process. Certified individuals are required to engage in specified activities, such as continuing education or re-examination, on a periodic basis to maintain their certification.
Recognition of program completion. The national standards differ on whether individuals who complete certificate programs should be permitted to use an acronym or letters after their names to reference the certificate (a practice typical of certification programs), but both clearly intend to designate a difference in how successful participants are recognized by certificate versus certification programs. ASTM E2659-09 specifies that if a designation is awarded by the certificate program, it shall not include the term "certified." The standard also encourages program providers to refer to the designation as "certificate holder in (subject matter)" and to include the letters "CH" in front of the designation, to distinguish it from a certification designation. ICE 1100: 2010 prohibits certificate program participants from using acronyms or letters after their names to reference the certificate, but does permit participants to state that they hold a "certificate in "
Which option is best?
Here are some tips to help you decide which type of program to create, recommend, or require in your organizations. For help with which type of program to choose for your own professional development purposes, see Table 2.
Certificate programs make sense when one (and probably more) of the following is true:
Certification programs may be the best option when one of the following is true:
- One is validating existing competencies. The primary goal is to confirm that an individual possesses a desired set of knowledge, skills, or competencies previously acquired through academic or other formal education, internal or external training programs, or prior work experience.
- One is assuring baseline competencies. It is beneficial to ensure that all new hires or existing employees serving in a particular job role possess a uniform, baseline set of knowledge, skills, and competencies (as would likely be the case if certification were required). This may provide employers with some assurance that these individuals will be able to "hit the ground running." Also, if mastery of the baseline knowledge, skills, or competencies is confirmed through certification, then future training does not need to include these basics, but rather can focus on what is unique to the industry or the employing organization (for example, products, services, and processes), and in so doing, resources will be used more efficiently.
- Assessment is desirable. The process through which individuals acquire critical knowledge, skills, or competencies does not include a rigorous or standardized assessment to validate skills acquisition, and such confirmation is desired or required by key stakeholders. For example, it may be that on-the-job experience is the primary means of mastering a particular set of skills and an employer requires that individuals demonstrate their ability before they are assigned to perform a particular function that relies on these skills. Or, it could be that there are disparate training programs to aid individuals in acquiring required knowledge or skills and stakeholders - employers or regulators - want a uniform yardstick by which to judge the effectiveness of these programs and to verify that the knowledge, skills, or competencies have been acquired.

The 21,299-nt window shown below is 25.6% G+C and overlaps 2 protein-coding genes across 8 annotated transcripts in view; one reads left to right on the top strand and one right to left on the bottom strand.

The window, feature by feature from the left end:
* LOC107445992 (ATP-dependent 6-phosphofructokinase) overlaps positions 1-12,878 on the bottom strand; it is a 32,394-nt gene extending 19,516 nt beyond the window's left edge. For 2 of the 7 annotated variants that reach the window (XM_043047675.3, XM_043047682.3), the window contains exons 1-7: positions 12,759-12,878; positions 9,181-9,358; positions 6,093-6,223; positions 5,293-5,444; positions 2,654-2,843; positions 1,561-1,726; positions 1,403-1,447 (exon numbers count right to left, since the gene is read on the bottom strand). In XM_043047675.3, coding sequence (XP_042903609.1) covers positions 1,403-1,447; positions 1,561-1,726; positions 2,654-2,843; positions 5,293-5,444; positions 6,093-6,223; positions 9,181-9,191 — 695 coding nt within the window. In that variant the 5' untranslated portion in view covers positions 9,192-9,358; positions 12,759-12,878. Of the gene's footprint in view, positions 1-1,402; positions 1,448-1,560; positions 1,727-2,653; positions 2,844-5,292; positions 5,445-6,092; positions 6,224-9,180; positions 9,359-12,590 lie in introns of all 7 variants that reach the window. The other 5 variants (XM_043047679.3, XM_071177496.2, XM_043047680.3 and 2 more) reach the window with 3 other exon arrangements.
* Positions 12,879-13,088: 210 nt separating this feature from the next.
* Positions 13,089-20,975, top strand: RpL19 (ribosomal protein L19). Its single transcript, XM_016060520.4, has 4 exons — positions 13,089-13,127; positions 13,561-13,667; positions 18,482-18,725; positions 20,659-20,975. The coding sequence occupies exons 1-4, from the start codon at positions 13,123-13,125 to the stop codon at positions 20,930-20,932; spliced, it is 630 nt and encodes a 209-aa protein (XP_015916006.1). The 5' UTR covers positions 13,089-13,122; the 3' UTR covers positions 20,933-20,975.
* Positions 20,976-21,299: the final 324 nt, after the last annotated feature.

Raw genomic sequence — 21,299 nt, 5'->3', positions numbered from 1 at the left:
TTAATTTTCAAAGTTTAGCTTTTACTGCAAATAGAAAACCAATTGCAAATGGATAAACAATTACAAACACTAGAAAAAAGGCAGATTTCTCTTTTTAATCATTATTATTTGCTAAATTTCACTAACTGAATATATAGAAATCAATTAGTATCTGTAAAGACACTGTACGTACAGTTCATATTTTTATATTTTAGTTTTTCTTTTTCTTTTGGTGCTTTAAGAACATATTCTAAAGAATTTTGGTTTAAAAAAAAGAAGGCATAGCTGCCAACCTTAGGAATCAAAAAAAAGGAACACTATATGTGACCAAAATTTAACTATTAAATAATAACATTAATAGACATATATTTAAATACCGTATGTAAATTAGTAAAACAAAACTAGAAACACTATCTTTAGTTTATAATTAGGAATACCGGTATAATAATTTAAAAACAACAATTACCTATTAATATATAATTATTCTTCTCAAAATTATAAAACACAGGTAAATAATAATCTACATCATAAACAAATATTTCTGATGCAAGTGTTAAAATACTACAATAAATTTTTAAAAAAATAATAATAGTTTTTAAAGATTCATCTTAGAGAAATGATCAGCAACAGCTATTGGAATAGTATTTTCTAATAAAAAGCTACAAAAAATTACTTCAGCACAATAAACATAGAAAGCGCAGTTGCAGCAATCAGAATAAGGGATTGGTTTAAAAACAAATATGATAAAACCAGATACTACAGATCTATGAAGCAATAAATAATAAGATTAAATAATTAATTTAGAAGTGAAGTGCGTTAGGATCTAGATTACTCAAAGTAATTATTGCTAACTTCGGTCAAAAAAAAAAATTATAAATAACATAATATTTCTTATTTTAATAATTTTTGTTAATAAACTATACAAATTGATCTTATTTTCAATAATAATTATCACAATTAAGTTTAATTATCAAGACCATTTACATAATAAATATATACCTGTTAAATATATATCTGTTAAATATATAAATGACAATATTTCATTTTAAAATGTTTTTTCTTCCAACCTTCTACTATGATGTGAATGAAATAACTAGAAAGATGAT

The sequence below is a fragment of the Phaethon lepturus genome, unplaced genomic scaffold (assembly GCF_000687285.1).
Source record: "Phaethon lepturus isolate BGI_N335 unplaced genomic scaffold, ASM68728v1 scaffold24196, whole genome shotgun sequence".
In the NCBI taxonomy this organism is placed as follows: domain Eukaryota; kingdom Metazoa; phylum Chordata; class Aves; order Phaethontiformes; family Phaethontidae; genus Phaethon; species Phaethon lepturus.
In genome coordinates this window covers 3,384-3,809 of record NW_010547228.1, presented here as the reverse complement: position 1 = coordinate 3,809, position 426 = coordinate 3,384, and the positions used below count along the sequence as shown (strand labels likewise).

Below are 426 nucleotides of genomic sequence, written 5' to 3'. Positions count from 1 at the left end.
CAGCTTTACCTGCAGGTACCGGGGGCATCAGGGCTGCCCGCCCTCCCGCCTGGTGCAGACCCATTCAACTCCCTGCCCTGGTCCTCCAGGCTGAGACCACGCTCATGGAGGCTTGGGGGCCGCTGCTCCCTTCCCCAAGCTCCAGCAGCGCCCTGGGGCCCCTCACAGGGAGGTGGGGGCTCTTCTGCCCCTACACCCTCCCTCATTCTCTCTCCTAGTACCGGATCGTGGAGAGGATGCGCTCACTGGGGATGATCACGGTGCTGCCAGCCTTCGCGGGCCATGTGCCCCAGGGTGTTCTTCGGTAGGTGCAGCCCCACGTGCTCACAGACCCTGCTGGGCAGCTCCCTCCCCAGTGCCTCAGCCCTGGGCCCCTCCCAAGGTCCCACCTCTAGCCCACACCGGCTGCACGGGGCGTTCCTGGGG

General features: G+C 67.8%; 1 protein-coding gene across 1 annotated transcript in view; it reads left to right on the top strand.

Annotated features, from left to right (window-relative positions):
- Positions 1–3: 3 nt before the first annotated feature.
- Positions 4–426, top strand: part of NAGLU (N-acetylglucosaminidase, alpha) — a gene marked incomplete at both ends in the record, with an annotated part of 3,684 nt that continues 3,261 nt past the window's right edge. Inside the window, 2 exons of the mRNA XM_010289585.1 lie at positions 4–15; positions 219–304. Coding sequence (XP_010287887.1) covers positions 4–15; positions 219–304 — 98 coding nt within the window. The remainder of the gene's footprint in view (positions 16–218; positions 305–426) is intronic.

- Independent validation equals credibility. Recognition of an individual's knowledge, skills, or competencies through an external certification process would enhance credibility, and this benefit is valuable to the recipient and her employer. In some markets, an internal certification or certificate program - one developed in-house by an employer - may be viewed somewhat skeptically, whereas one developed by an independent source, such as a trade or professional association or product manufacturer, may be seen as credible and may carry greater weight in the market.
Note that there are certain situations where certificate program of attendance and participation may be advisable (see sidebar 3). As mentioned earlier, there are additional types of qualifications that complement a certificate or a certification program. Of particular mention are continuing education units (CEUs). One CEU is defined as 10 contact hours of participation in an organized continuing education experience under responsible sponsorship, capable direction, and qualified instruction.
CEUs are appropriate in situations where an individual receives ongoing education for the purposes of renewing a certification or license or where an employer requires or desires more formal on-the-job training. The International Association for Continuing Education and Training (IACET) is the curator of the CEU and holds the American National Standard for Continuing Education and Training, the ANSI/IACET 1-2007 Standard. IACET offers an accreditation process based on this standard that many industries use for their Continuing Education and Training. For more information about the ANSI/IACET 1-2007 Standard and becoming an IACET Authorized Provider, visit www.iacet.org/content/authorized-provider.html.
In summary, we hope that this article has provided you with a sense of just how important qualifications are in closing the skills gap and with information about some related recent developments made by the Gates Foundation and two U.S. standards organizations.
Certification and certificate programs are very different animals from one another and knowing the differences can save you time and money. There is a sea of confusion out there. We hope we have provided you with some tools that can help you to navigate through muddy waters.